Paul adds his own Proverb in 1 Corinthians 15:33, “Bad company ruins good morals.” James takes it a step further, displaying the damning results of bad companionship: “Whoever wishes to be a friend of the world makes himself an enemy of God” (James 4:4b).
Christians are a new community and ought to have close companionship with like-minded believers. Sure, Christians may have non-Christian friends, but their nearest and most impactful friendships should be with Jesus-people. The problem with Cut-Off-Toxic-People is not a misdiagnosis concerning the importance of companionship. The problem with this false gospel is that it maintains a proud view of oneself, a shallow view of sin, a blunted remedy, and a worldly hope.
Proud View of Oneself. No one ever asks the question: “Am I toxic?” The problem with this worldview is that it views oneself as pure and unable to be the problem. In my own life, a careful evaluation of any relational problem is always a two-way street. I can be problematic and need to be honest with myself. God said, “Pride and arrogance and the way of evil and perverted speech I hate.” (Prov. 8:13).
Shallow View of Sin. The biggest problem is not any toxic individual, but sin. A person doesn’t make us sin. All sin comes from our own wicked desire. Allowing someone to lead me to discouragement, laziness, or anger is on me, not them. I must realize that, because of sin, I am toxic. If not to others, I’m certainly toxic to myself.
Blunted View of the Remedy. Therefore, Cut-Off-Toxic-People leads to a blunted view of the remedy. You must repent of not merely bad friends, but of your own partnership with wickedness. Repentance is not merely cutting someone off (though certainly may include that at times). Repentance is sorrow for your participation in the world’s schemes. The remedy is not in mere subtraction, but in addiction. One finds a new friend. John 15:13 tells us, “Greater love has no one than this, that someone lay down his life for his friends.” This friend is Jesus, and He laid down His life for toxic people—and that includes me.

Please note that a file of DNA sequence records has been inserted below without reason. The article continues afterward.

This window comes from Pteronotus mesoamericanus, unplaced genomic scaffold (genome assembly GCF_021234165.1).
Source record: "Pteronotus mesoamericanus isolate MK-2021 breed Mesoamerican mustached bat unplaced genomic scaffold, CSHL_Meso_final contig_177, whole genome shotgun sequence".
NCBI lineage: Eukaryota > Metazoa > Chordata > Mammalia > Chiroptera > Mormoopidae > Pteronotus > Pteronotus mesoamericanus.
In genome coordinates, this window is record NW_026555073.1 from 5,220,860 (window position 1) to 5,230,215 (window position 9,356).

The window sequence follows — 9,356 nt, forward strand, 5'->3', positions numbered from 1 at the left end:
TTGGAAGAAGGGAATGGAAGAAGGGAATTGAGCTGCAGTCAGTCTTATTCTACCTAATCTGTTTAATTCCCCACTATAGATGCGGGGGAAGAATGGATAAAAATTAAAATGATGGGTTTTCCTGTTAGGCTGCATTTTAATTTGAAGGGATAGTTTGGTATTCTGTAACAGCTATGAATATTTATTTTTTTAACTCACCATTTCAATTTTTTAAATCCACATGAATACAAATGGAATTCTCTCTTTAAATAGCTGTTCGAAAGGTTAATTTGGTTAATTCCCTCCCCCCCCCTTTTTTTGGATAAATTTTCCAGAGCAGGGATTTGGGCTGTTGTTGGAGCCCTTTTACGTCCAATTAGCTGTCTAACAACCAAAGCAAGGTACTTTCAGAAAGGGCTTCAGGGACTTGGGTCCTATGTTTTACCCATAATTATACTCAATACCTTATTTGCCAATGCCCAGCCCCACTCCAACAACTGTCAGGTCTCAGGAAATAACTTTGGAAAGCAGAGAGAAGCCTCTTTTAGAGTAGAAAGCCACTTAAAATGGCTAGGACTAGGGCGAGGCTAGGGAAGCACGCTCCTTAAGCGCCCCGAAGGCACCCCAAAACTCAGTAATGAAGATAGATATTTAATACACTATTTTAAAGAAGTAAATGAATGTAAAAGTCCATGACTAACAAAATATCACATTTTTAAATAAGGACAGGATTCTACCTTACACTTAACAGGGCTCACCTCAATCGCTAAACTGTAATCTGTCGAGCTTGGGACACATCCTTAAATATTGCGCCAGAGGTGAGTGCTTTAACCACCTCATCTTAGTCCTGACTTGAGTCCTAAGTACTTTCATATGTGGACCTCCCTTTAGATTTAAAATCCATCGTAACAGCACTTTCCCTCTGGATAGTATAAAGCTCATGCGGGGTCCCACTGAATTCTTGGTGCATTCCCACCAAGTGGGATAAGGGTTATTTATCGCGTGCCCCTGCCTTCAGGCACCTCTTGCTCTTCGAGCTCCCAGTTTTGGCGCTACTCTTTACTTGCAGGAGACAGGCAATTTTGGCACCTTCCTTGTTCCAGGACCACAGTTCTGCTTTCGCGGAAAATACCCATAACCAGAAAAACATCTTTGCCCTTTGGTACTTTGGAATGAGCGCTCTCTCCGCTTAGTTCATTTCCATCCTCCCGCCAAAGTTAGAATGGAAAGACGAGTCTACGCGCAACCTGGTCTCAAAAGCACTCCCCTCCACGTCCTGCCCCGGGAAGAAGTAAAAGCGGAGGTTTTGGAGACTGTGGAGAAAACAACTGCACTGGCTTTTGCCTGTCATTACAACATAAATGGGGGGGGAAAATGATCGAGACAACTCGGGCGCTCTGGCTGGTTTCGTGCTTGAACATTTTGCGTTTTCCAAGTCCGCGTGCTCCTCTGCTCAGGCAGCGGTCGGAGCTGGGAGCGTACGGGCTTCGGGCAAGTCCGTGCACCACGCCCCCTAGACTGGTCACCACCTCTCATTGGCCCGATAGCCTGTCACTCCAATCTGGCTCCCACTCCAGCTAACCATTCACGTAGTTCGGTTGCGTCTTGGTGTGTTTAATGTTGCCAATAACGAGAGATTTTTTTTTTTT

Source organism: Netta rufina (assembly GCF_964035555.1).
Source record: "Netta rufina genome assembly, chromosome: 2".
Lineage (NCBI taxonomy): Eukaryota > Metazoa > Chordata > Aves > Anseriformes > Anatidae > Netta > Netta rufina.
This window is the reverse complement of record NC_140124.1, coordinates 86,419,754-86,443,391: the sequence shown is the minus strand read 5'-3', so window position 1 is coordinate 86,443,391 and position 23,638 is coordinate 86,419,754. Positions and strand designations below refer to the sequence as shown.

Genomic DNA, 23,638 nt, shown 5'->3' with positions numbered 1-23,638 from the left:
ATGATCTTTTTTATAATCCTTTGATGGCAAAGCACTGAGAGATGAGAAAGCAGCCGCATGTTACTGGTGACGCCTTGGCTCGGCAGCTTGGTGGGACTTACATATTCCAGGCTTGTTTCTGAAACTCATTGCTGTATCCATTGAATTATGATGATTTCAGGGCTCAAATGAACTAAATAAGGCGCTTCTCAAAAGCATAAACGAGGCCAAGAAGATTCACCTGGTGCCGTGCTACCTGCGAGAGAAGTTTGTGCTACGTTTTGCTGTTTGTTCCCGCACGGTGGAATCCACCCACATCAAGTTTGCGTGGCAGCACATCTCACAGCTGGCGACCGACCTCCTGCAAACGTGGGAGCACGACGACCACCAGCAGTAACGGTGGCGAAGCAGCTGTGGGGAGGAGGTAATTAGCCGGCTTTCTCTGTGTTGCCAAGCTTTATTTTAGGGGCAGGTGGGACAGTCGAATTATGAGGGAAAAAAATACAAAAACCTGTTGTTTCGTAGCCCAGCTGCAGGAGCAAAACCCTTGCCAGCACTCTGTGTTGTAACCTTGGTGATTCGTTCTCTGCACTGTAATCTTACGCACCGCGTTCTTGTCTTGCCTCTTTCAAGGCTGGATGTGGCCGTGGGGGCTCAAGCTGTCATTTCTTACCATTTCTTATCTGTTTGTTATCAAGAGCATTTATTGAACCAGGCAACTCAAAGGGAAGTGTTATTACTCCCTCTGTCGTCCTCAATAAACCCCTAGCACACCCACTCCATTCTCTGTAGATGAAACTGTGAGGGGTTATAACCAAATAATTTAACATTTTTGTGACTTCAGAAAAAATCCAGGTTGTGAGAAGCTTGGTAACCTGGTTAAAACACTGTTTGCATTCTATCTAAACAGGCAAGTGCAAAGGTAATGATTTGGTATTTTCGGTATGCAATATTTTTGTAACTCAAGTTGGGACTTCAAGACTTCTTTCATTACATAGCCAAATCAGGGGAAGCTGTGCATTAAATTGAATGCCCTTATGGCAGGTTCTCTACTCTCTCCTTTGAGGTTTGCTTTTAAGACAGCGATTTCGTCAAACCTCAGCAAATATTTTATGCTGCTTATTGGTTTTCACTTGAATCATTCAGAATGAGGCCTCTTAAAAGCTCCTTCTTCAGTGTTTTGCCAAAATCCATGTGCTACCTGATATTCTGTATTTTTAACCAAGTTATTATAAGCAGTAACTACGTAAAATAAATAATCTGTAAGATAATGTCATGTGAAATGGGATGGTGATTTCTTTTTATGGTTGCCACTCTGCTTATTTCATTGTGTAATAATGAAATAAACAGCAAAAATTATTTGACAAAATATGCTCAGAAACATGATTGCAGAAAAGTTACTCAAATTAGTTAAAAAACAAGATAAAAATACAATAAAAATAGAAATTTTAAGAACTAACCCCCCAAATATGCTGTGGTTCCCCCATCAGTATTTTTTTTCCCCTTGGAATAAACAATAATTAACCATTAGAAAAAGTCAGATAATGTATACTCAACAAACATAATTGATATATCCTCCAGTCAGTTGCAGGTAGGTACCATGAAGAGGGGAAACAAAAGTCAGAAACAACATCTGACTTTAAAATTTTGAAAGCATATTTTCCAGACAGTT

Worldly View of Hope. Cut-Off-Toxic-People tells us a delightful life is discovered in dropping people. Let’s be real: hang with anyone long enough and they can feel toxic. Our hope isn’t in this rat race of blocking phone numbers and social media profiles. Our hope is in heaven. One day, peace will come to earth. On that day, Jesus will judge the wicked and His people will dwell in peace.
Where to Look
So we look to Jesus. Carefully choose your friends. Surround yourself with people who build you up in Jesus, not simply you. Yet, love the broken and the lost. Remember, Jesus hung with outcasts, forgave sinners, and selflessly served others.
Following His lead, Peter says, “Above all, keep loving one another earnestly, since love covers a multitude of sins. Show hospitality to one another without grumbling. As each has received a gift, use it to serve one another, as good stewards of God’s varied grace.” (1 Pet. 4:8-10).
Author’s Note: This short series is intended to explore the subtle false gospels which pervade the inner city ministry context (and many others). While there are hundreds of additional false gospels, these simple evaluations are intended to inspire ministers and gospel workers to discover, diagnose, and dismantle false gospels in every community.